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Poster Display session 3

5007 - Functional systemic CD4 immunity is required for clinical responses to PD-L1/PD-1 blockade therapy

Date

30 Sep 2019

Session

Poster Display session 3

Topics

Immunotherapy

Tumour Site

Presenters

Miren Zuazo

Citation

Annals of Oncology (2019) 30 (suppl_5): v475-v532. 10.1093/annonc/mdz253

Authors

M. Zuazo1, H. Arasanz2, M.J. García Granda1, A.I. Bocanegra1, G. Fernández-Hinojal2, M. Gato-Cañas3, M. Martínez Aguillo2, B. Hernández Marín2, L. Teijeira2, I. Morilla Ruiz2, R. Vera2, G. Kochan1, D. Escors1

Author affiliations

  • 1 Immunomodulation-oncology, Navarrabiomed, 31008 - Pamplona/ES
  • 2 Medical Oncology, Complejo Hospitalario de Navarra, 31008 - Pamplona/ES
  • 3 Av. De Pío Xii, 55, Centro de Investigación Médica Aplicada, Pamplona/ES

Resources

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Abstract 5007

Background

The majority of advanced non-small cell lung cancer (NSCLC) patients who receive PD-L1/PD-1 blockade immunotherapy as a second-line treatment do not respond. These treatments might not only affect the tumor microenvironment, but also alters the systemic dynamics of immune cell populations. Thus, the role of CD4 immunity in patients undergoing PD-L1/PD-1 blockade therapy remains unclear.

Methods

Peripheral blood samples from 51 NSCLC patients were obtained previous to the initiation of the PD-L1/PD-1 blockade therapy. Baseline T cell differentiation subsets based on CD27/CD28 expression were quantified by flow cytometry and correlated with responses. Baseline CD4 and CD8 T cells from NSCLC patients were co-cultured with T cell-stimulator cell line by expressing a membrane-bound anti-CD3 single-chain antibody in A549 human lung adenocarcinoma cells line (A549-SC3 cells) and PD-1, LAG-3 and Ki67 markers were assessed by flow cytometry.

Results

In our cohort study NSCLC patients were separated in two groups by a cut-off value of 40% CD4 THD (CD27-CD28low/-) cells: “G1 cohort” patients with more than 40% THD cells, and “G2 cohort” patients with less than 40%. Objective responders were found only within the G1 cohort (P = 0.0001). Interestingly, CD4 T cells from G2 patients were remarkably impaired in proliferation after ex vivo activation with A549-SC3 cells compared to CD4 T cells from G1 patients. CD8 T cells from both G1 and G2 patients were equally impaired in proliferation. CD4 T cells from G2 donors presented a significantly higher co-expression of PD-1 and LAG-3 compared with CD4 T cell from G1 donors after stimulation. CD4 T cells from both G1 and G2 patient cohorts were proficient in cytokine expression. Moreover, the proliferative capacities of CD8 T cells were recovered during after immunotherapy but only in patients with functional proliferative CD4 immunity.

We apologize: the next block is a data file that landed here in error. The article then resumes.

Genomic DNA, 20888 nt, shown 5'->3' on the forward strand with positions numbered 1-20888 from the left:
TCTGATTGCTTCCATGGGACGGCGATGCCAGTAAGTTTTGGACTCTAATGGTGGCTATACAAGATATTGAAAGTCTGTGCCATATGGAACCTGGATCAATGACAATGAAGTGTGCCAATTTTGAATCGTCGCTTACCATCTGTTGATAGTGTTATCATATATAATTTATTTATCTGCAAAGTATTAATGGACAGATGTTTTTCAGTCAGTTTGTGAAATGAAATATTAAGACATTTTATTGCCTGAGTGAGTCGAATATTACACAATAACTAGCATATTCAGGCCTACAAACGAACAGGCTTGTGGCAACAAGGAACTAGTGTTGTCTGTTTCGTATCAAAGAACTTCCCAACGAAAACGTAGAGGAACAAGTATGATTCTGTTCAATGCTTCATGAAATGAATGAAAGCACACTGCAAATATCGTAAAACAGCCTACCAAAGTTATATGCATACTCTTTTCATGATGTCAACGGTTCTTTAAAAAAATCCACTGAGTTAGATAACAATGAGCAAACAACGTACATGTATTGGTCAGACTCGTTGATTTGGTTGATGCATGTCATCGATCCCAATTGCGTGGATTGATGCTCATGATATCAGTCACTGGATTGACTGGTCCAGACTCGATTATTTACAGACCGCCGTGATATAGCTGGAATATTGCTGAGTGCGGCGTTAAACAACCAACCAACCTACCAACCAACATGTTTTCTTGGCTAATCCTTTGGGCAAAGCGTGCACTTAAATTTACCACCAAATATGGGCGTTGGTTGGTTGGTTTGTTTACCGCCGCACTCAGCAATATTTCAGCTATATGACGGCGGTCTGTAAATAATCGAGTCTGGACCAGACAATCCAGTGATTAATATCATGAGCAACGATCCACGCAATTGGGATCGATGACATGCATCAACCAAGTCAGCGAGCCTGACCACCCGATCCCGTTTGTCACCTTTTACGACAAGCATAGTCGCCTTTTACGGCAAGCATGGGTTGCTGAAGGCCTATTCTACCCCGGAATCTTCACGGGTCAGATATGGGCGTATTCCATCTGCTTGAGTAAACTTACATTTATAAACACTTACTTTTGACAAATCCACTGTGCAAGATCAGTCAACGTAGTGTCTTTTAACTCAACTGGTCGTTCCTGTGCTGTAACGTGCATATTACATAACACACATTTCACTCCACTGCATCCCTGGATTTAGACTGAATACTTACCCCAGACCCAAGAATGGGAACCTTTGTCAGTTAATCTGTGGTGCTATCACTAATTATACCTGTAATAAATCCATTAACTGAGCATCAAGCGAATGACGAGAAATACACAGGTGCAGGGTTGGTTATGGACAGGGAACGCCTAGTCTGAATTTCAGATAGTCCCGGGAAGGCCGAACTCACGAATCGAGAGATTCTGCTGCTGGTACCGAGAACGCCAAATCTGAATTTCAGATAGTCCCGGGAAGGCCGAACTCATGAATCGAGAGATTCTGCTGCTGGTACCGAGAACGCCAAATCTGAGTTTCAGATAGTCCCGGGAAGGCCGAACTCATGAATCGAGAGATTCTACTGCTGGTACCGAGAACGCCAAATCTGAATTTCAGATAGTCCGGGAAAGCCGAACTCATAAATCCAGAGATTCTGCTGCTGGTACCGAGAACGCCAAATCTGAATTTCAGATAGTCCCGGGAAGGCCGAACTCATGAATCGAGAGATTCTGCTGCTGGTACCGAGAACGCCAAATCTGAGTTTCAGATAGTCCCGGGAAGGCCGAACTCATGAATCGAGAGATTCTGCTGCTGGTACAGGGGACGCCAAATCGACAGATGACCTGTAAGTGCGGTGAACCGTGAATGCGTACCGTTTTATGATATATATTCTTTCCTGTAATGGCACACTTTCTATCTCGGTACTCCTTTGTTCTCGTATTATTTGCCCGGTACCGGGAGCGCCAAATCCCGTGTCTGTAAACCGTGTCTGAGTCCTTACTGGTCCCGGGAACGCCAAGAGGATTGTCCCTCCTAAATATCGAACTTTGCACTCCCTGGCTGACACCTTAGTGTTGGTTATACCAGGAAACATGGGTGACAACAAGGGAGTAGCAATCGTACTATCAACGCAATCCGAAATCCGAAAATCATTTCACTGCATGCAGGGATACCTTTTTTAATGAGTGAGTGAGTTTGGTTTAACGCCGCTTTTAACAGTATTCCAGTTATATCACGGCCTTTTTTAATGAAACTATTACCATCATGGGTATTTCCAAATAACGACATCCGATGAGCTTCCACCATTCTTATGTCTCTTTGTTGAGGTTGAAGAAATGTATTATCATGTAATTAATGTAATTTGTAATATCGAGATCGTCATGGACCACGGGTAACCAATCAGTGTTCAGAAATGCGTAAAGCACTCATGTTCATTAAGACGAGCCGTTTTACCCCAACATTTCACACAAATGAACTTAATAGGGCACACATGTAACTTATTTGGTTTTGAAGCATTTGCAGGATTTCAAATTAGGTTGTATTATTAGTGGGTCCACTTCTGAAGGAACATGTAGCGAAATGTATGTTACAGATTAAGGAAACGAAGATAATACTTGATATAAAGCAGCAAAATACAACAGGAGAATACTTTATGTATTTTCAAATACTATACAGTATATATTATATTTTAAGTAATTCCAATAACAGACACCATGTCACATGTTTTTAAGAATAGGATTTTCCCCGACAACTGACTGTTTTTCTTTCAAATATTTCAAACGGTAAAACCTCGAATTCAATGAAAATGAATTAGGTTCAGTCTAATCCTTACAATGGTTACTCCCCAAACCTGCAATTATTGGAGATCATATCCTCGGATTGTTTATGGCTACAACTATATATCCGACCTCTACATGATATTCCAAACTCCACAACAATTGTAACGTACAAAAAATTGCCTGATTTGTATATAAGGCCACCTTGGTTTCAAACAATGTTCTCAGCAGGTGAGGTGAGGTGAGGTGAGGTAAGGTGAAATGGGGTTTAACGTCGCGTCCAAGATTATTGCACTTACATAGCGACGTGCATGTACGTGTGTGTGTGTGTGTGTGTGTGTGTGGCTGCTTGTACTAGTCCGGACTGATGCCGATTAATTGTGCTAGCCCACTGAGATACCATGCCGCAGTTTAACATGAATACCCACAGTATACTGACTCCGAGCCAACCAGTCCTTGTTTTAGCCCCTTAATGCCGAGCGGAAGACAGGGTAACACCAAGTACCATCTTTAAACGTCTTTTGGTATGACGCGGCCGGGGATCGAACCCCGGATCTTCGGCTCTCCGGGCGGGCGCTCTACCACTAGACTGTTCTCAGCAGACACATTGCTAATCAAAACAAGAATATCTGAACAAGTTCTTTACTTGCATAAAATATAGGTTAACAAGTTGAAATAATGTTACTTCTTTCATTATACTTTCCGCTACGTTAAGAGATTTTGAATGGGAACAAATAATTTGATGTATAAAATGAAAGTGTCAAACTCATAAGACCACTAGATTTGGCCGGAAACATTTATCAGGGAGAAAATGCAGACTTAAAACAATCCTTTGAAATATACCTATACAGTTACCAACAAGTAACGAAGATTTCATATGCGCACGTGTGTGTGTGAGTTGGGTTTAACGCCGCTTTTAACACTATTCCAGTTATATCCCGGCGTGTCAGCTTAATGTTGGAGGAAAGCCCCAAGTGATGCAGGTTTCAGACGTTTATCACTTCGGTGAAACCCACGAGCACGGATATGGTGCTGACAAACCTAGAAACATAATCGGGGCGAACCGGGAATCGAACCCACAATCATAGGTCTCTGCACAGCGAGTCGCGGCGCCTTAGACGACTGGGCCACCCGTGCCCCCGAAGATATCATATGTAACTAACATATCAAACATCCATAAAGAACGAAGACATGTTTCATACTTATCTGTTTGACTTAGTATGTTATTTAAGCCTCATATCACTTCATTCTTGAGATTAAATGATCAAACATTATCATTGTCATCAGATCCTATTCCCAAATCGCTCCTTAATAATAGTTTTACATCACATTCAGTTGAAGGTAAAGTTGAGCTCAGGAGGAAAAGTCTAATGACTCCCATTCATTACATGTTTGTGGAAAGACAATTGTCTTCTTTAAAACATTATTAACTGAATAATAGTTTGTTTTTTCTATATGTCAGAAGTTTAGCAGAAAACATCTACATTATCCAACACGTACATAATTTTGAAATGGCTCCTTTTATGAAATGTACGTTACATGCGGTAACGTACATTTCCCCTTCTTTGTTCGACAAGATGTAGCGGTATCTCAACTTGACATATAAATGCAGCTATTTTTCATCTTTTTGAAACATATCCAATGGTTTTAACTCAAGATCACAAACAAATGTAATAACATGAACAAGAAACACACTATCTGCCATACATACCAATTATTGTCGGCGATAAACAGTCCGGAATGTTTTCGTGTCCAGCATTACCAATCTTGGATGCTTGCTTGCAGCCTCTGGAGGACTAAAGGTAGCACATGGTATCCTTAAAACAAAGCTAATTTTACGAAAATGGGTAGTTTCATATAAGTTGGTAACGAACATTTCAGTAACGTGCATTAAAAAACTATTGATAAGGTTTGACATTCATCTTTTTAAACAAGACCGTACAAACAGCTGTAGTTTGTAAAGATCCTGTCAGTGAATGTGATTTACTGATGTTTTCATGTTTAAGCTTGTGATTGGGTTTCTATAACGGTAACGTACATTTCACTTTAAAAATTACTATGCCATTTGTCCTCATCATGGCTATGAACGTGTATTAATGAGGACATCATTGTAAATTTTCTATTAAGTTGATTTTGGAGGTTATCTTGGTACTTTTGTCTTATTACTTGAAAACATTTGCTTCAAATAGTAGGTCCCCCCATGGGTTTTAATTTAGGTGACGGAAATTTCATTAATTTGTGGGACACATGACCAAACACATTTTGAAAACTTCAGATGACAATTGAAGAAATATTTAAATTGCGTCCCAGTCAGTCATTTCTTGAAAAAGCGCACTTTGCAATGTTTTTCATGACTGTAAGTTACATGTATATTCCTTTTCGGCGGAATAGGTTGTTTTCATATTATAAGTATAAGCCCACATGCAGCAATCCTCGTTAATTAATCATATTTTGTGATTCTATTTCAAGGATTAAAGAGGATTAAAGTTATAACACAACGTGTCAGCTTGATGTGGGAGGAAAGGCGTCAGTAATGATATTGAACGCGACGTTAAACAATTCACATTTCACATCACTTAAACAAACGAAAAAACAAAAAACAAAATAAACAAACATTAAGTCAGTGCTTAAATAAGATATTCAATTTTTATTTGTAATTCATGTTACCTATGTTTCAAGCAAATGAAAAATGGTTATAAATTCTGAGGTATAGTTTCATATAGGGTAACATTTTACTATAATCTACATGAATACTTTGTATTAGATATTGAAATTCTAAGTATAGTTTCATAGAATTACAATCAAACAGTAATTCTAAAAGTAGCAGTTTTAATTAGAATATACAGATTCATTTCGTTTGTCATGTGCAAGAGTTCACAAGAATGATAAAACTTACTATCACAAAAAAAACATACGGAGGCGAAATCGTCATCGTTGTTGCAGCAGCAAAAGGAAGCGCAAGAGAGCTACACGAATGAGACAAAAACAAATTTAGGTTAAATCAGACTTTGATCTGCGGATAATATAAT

Conclusions

This study uncovers that proliferative functionality of systemic CD4 immunity is required for clinical responses to PD-L1/PD-1 blockade therapy. Moreover, CD4 T cells from G2 patients were not exhausted, indeed they responded to stimulation by producing cytokines although with strong co-upregulation of PD-1/LAG-3 associated with diminished proliferative capacities.

Clinical trial identification

Editorial acknowledgement

Legal entity responsible for the study

Immunomodulation group-Navarrabiomed Research Center.

Funding

Asociación Española Contra el Cáncer (AECC).

Disclosure

All authors have declared no conflicts of interest.

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